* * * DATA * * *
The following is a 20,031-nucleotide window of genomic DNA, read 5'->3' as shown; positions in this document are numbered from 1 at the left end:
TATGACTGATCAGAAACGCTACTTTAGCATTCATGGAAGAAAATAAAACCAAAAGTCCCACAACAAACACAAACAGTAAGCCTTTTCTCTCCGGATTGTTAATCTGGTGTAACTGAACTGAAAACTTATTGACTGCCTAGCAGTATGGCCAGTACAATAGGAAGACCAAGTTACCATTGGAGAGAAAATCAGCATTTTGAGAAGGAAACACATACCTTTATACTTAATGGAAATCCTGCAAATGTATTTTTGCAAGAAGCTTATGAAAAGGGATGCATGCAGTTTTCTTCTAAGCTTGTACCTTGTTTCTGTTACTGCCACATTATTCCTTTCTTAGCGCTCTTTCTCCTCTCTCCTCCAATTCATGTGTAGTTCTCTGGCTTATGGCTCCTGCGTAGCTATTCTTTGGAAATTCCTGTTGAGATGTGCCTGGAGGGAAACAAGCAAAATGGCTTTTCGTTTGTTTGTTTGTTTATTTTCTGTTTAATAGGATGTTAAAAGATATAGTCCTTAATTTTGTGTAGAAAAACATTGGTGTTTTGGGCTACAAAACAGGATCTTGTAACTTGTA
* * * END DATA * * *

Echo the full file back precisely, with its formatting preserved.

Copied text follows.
The following is a 20,031-nucleotide window of genomic DNA, read 5'->3' as shown; positions in this document are numbered from 1 at the left end:
TATGACTGATCAGAAACGCTACTTTAGCATTCATGGAAGAAAATAAAACCAAAAGTCCCACAACAAACACAAACAGTAAGCCTTTTCTCTCCGGATTGTTAATCTGGTGTAACTGAACTGAAAACTTATTGACTGCCTAGCAGTATGGCCAGTACAATAGGAAGACCAAGTTACCATTGGAGAGAAAATCAGCATTTTGAGAAGGAAACACATACCTTTATACTTAATGGAAATCCTGCAAATGTATTTTTGCAAGAAGCTTATGAAAAGGGATGCATGCAGTTTTCTTCTAAGCTTGTACCTTGTTTCTGTTACTGCCACATTATTCCTTTCTTAGCGCTCTTTCTCCTCTCTCCTCCAATTCATGTGTAGTTCTCTGGCTTATGGCTCCTGCGTAGCTATTCTTTGGAAATTCCTGTTGAGATGTGCCTGGAGGGAAACAAGCAAAATGGCTTTTCGTTTGTTTGTTTGTTTATTTTCTGTTTAATAGGATGTTAAAAGATATAGTCCTTAATTTTGTGTAGAAAAACATTGGTGTTTTGGGCTACAAAACAGGATCTTGTAACTTGTA